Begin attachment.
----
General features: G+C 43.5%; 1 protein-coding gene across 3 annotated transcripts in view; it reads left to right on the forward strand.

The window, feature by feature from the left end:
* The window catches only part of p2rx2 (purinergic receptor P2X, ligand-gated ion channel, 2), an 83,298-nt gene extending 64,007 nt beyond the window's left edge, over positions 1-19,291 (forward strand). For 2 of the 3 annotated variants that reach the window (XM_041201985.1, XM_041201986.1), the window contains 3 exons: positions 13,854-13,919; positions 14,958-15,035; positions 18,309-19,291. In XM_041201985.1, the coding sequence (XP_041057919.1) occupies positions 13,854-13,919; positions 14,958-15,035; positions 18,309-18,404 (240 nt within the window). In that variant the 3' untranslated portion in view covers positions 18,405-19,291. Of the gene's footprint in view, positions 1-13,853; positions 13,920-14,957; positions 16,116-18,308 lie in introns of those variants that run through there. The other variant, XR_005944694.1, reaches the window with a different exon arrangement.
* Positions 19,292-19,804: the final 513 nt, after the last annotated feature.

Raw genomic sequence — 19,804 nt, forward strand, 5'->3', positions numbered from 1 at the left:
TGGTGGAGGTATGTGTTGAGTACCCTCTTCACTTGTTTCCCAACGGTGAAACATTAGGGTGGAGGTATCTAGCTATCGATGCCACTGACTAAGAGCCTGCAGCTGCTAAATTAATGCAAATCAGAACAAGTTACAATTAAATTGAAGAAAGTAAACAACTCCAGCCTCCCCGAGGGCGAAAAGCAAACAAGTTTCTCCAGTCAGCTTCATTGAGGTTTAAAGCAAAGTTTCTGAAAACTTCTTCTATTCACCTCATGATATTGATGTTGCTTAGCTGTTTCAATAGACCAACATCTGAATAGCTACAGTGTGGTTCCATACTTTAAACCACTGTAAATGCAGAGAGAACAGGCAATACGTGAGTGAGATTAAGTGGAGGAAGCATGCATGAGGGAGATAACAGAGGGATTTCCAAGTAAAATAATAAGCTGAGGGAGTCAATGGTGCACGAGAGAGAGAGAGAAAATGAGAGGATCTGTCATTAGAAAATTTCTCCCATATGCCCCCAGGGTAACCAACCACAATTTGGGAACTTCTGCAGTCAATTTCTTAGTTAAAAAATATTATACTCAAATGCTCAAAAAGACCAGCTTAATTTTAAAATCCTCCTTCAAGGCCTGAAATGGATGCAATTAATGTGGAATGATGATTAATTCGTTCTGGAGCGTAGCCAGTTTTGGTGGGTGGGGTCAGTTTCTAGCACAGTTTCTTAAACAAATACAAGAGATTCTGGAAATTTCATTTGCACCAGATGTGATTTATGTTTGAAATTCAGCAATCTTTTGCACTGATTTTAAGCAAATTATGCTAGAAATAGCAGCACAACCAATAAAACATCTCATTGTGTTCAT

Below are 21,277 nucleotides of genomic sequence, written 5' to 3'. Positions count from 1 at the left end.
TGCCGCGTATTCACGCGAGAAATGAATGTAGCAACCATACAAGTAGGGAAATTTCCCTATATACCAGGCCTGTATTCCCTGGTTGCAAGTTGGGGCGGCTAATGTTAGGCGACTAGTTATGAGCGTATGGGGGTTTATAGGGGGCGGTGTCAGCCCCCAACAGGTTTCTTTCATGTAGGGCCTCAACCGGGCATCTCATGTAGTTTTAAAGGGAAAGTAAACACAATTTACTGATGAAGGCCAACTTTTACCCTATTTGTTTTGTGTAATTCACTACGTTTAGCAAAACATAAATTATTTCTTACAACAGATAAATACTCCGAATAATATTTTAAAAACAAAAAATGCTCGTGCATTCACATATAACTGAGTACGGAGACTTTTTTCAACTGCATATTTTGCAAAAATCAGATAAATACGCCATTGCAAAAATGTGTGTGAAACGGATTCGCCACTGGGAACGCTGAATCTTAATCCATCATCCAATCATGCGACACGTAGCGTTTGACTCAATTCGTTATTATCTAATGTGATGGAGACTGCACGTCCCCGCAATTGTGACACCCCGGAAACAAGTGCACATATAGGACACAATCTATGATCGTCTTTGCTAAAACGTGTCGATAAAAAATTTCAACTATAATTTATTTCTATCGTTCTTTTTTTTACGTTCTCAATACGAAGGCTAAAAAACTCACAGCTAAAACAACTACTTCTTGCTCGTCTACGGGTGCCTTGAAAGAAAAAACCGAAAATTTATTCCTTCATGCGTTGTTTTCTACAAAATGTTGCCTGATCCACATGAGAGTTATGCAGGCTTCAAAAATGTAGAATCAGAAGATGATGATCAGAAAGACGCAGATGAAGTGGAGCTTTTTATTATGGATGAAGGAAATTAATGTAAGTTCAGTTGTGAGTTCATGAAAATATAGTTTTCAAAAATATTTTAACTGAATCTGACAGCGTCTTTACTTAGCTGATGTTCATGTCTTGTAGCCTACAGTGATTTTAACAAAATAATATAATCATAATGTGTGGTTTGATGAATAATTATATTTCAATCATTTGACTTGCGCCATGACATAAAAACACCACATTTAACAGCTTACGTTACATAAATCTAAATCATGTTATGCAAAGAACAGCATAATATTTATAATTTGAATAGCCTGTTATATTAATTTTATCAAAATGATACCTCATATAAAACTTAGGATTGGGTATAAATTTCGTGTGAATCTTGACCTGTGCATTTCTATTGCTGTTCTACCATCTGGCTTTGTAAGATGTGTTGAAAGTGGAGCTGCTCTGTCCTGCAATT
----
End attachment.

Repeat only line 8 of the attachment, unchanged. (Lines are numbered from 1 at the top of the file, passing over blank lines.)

TGCCGCGTATTCACGCGAGAAATGAATGTAGCAACCATACAAGTAGGGAAATTTCCCTATATACCAGGCCTGTATTCCCTGGTTGCAAGTTGGGGCGGCTAATGTTAGGCGACTAGTTATGAGCGTATGGGGGTTTATAGGGGGCGGTGTCAGCCCCCAACAGGTTTCTTTCATGTAGGGCCTCAACCGGGCATCTCATGTAGTTTTAAAGGGAAAGTAAACACAATTTACTGATGAAGGCCAACTTTTACCCTATTTGTTTTGTGTAATTCACTACGTTTAGCAAAACATAAATTATTTCTTACAACAGATAAATACTCCGAATAATATTTTAAAAACAAAAAATGCTCGTGCATTCACATATAACTGAGTACGGAGACTTTTTTCAACTGCATATTTTGCAAAAATCAGATAAATACGCCATTGCAAAAATGTGTGTGAAACGGATTCGCCACTGGGAACGCTGAATCTTAATCCATCATCCAATCATGCGACACGTAGCGTTTGACTCAATTCGTTATTATCTAATGTGATGGAGACTGCACGTCCCCGCAATTGTGACACCCCGGAAACAAGTGCACATATAGGACACAATCTATGATCGTCTTTGCTAAAACGTGTCGATAAAAAATTTCAACTATAATTTATTTCTATCGTTCTTTTTTTTACGTTCTCAATACGAAGGCTAAAAAACTCACAGCTAAAACAACTACTTCTTGCTCGTCTACGGGTGCCTTGAAAGAAAAAACCGAAAATTTATTCCTTCATGCGTTGTTTTCTACAAAATGTTGCCTGATCCACATGAGAGTTATGCAGGCTTCAAAAATGTAGAATCAGAAGATGATGATCAGAAAGACGCAGATGAAGTGGAGCTTTTTATTATGGATGAAGGAAATTAATGTAAGTTCAGTTGTGAGTTCATGAAAATATAGTTTTCAAAAATATTTTAACTGAATCTGACAGCGTCTTTACTTAGCTGATGTTCATGTCTTGTAGCCTACAGTGATTTTAACAAAATAATATAATCATAATGTGTGGTTTGATGAATAATTATATTTCAATCATTTGACTTGCGCCATGACATAAAAACACCACATTTAACAGCTTACGTTACATAAATCTAAATCATGTTATGCAAAGAACAGCATAATATTTATAATTTGAATAGCCTGTTATATTAATTTTATCAAAATGATACCTCATATAAAACTTAGGATTGGGTATAAATTTCGTGTGAATCTTGACCTGTGCATTTCTATTGCTGTTCTACCATCTGGCTTTGTAAGATGTGTTGAAAGTGGAGCTGCTCTGTCCTGCAATT